Given that 220/284 is the smallest amicable pair, and the next smallest is 1,184/1,210, you might guess that amicable numbers are not exactly plentiful, and you’d be right. Here, increasing in size, are the first five pairs: 220 and 284, 1,184 and 1,210, 2,620 and 2,924, 5,020 and 5,564, 6,232 and 6,368. In fact, that’s the lot of them under 10,000: just five pairs. There are 13 pairs under 100,000 and 42 under a million.

They are sparse, but they seem to keep showing up without end. (“Seem", because we don’t yet know if there’s an infinity of them.) Euler knew of just 60 in the 18th century. But, as you can imagine, the age of the computer has allowed us to find many, many more. To give you an idea of that explosion: by 1946, we knew of 390 amicable pairs. But by 2007 that number had risen to nearly 12 million. The computers didn’t stop there either: today there are about 12 billion amicable pairs we know of. There’s even an ongoing worldwide search for them that you can join here: bit.ly/2KnUdTa. Don’t expect any significant prizes for finding new pairs, though, apart from recognition and gratitude from mathematicians around the world. (Though that may be significant enough for some.)

Yet, even though we know of so many amicable pairs and expect to keep finding more without limit, another mathematician actually showed just how sparse they really are. This was the great Paul Erdös (bit.ly/33kKg0A). In a 1955 paper he wrote as a 50th birthday present to the Hungarian mathematician László Kalmár, Erdös proved that the density of amicable pairs is actually zero. That is, as you get to truly large numbers, the ratio of amicable pairs to all the numbers you’ve traversed so shrinks as to be effectively non-existent. Or, to put it another way: however tiny a fraction you pick, we can always find a number so that the density of amicable pairs below that number is less than your fraction. Not a bad 50th birthday present, if you ask me.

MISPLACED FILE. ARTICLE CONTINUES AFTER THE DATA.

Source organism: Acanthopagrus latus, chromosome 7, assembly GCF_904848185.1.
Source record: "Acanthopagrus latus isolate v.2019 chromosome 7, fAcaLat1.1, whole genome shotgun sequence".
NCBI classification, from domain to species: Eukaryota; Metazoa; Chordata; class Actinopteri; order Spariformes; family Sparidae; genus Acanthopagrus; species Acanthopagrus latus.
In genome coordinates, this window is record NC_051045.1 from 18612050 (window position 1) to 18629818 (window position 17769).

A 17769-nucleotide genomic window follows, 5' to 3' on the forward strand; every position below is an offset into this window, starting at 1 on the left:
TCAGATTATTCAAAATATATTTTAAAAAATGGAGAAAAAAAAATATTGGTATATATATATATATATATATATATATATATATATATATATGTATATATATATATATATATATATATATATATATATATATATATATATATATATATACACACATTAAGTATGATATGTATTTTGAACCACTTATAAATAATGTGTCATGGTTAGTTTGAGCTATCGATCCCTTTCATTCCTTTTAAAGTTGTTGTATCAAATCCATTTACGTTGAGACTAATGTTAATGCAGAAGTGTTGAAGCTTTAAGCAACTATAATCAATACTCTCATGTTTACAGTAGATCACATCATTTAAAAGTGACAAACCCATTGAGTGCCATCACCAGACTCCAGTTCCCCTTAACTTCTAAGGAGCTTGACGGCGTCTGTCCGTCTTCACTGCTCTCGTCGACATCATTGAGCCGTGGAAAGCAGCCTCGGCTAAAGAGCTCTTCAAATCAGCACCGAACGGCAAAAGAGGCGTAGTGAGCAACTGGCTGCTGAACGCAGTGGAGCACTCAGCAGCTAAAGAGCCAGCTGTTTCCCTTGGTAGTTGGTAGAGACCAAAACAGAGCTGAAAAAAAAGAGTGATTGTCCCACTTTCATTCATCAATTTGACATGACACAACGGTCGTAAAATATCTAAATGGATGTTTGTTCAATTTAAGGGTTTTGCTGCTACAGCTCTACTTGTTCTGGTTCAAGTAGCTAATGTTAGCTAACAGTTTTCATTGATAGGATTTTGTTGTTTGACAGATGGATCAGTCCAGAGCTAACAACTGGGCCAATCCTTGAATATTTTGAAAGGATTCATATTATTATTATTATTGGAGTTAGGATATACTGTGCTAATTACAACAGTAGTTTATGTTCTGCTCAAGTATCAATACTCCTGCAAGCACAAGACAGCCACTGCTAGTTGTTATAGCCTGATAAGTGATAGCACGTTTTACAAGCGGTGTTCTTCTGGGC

Amicables are a special case of sociable numbers, or groups of number friends. Say you have three numbers, and the respective lists of their aliquot factors. If the sum of the first list is the second number, and the sum of the second is the third number, and the sum of the third is the first number—well, what you’d have is a sociable trio. You’d also have something nobody has yet found, so get ready for a deal of mathematical recognition and gratitude. That’s right: we know of some 12 billion amicable pairs, and we know of over 5,000 sociable quadruples—but we know not a single sociable trio.

And what about larger groups of sociable numbers? The numbers fall off dramatically. There’s one known five-member group, five six-member groups, four eight-member ones, one nine-member group and … wait for it … one 28-member group, whose smallest member is 14,316. That’s it.

There’s plenty more to savour about all these incredibly friendly numbers, which I’ll leave you to discover. But I wouldn’t blame you for wondering, by now, what it’s all about. What can we do with these numbers, what do they teach us?

The real answer is that they are yet another example of that phenomenon that excites any self-respecting mathematician: patterns in numbers. And in digging into these particular patterns, we learn ever more about the properties of numbers, the relationships between them, the power of certain mathematical functions, on and on. That pursuit of knowledge about numbers is valuable by itself, but it can also pay unexpected dividends in other aspects of our lives. (What makes your credit card transactions secure? How can we detect fraudulent accounting data? Thank number theorists.)

There’s no end, really, to how deep and wide in mathematics you can journey. For now, I’ll leave you to ruminate on the very idea of numbers that are friendly, that reach out to help each other. In a time of divides and disagreement, perhaps we can all use a dose of thoughts on friendship: numbers and otherwise, subtle or not.

Once a computer scientist, Dilip D’Souza now lives in Mumbai and writes for his dinners. His Twitter handle is @DeathEndsFun

(Editor's note: The factors of 48 add up to 76, not 75.)